, , , , , | Working | May 16, 2018

(I have just started working for a bank in their accounting department. One of my jobs is to reimburse employees for work expenses they pay with their personal funds. One day I come across one I’m not sure what to do with so I go to ask my supervisor.)

Me: “I have a question about what to do with this reimbursement request.”

Supervisor: “You put the expense in the corresponding expense account and balance it against cash.”

Me: “Yeah, I know that, but what expense account do we use for sheep?”

Supervisor: “Did you say sheep?”

Me: “According to the reimbursement the employee bought a lamb at a farm auction and wants us to repay them for it.”

(We ended up putting it in donation expense; it was for 4H and part of community outreach.)

I Got 99 Problems And Your Change Is One

, , , , , | Right | May 9, 2018

(A customer comes in to buy a key for a car. I make the key, and the total comes to $5.01, and he gives me $6.00. I ask him if he has a penny or nickel so that I do not have to dump a lot of change on him. He says no, so I give him 99 cents in change. Less than five minutes later, he returns.)

Customer: “That key worked really well. When I went elsewhere they could not get one to work, so I want another one.”

(I make another key, and of course it is the same price.)

Customer: “Here is six dollars.”

Me: “Can you give me a penny?”

Customer: “I have no change.”

Me: “Didn’t I just give you 99 cents in change?”

Customer: “Oh, right.” *hands me a penny*

(I have no idea what he was thinking.)

To Coin An Old-Fashioned Phrase…

, , , , | Right | May 2, 2018

(I work at a medium-sized grocery store, according to Norwegian standards, and we’ve got a cash-handling system called CashGuard. The customer is supposed add coins themselves, while giving me the notes if they’re paying cash. A lot of people forget that they’re supposed to put the coins into the machine themselves and try to give them to me. I kindly say that they’re supposed to go into the machine.)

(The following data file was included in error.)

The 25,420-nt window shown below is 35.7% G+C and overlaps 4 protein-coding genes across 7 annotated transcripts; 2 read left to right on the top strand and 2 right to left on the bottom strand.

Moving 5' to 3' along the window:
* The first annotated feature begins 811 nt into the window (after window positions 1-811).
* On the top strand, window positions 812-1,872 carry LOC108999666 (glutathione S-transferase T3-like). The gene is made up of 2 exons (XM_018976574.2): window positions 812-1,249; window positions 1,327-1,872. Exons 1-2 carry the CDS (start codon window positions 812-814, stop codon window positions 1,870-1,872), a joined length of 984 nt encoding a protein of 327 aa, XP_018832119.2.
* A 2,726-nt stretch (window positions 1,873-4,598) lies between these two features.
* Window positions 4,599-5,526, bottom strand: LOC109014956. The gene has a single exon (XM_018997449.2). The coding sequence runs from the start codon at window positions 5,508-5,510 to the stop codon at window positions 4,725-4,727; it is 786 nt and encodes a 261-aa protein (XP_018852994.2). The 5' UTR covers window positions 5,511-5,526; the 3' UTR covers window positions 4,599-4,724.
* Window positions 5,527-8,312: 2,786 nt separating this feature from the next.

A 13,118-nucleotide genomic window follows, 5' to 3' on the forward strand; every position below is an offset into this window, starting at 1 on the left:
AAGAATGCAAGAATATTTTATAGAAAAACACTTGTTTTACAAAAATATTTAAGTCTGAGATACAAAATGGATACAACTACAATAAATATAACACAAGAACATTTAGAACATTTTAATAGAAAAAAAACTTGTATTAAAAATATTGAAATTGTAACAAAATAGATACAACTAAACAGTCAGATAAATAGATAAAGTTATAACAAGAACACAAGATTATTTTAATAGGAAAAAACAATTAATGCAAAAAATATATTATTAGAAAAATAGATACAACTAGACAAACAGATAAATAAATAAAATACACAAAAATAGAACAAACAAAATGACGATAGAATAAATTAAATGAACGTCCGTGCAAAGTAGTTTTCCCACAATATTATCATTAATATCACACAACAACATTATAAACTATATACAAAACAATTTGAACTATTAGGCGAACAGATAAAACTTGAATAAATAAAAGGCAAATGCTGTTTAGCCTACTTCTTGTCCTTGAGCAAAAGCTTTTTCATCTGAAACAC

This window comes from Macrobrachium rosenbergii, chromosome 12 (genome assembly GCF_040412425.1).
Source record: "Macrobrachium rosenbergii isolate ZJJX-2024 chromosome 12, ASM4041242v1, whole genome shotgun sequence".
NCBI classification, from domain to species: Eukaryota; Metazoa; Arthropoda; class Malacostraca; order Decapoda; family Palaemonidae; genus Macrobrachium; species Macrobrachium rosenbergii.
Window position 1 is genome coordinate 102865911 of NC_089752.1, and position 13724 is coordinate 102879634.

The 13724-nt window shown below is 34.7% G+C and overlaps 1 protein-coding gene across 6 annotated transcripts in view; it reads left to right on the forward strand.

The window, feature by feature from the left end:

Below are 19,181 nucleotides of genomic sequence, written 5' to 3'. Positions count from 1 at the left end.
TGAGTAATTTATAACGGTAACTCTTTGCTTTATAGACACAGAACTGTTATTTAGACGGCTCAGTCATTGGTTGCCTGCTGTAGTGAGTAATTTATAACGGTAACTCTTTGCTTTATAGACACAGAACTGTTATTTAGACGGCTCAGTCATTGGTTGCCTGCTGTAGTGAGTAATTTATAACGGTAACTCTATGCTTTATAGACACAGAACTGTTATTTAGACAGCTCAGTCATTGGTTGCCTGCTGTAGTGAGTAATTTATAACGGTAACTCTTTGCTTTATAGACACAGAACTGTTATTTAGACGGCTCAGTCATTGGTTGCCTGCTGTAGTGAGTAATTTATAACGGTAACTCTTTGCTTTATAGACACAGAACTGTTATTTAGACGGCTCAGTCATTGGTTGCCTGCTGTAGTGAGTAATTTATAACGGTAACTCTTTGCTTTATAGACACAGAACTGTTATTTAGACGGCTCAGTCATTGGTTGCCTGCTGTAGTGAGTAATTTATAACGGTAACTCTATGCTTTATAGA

Me: “That’s [total].”

Old Lady: *tries to give me her coins*

Me: “They’re supposed to go in there.” *points at the coin machine*

Old Lady: “No, they’re not! You take them and say thank you, like they did in the good old times!” *throws coins at the counter and walks off*

Me: “…?”

This Is Why We’re In A Recession, Part 77

, , , , , | Right | April 29, 2018

Customer: “Hi. I need to apply for a credit card.”

Me: “May I see your driver’s license?”

(The customer hands me his license and starts making conversation as I begin his application.)

Customer: “I need to get new cards because my daughter messed up my credit. I was a month behind on my bills!”

Me: “Oh, no!”

(I continue with his application, thinking all the time that this is a bad idea. I call our in store credit department with the customer’s referral number.)

Me: “You are approved!”

Customer: “What’s my limit?”

Related:
This Is Why We’re In A Recession, Part 76
This Is Why We’re In A Recession, Part 75
This Is Why We’re In A Recession, Part 74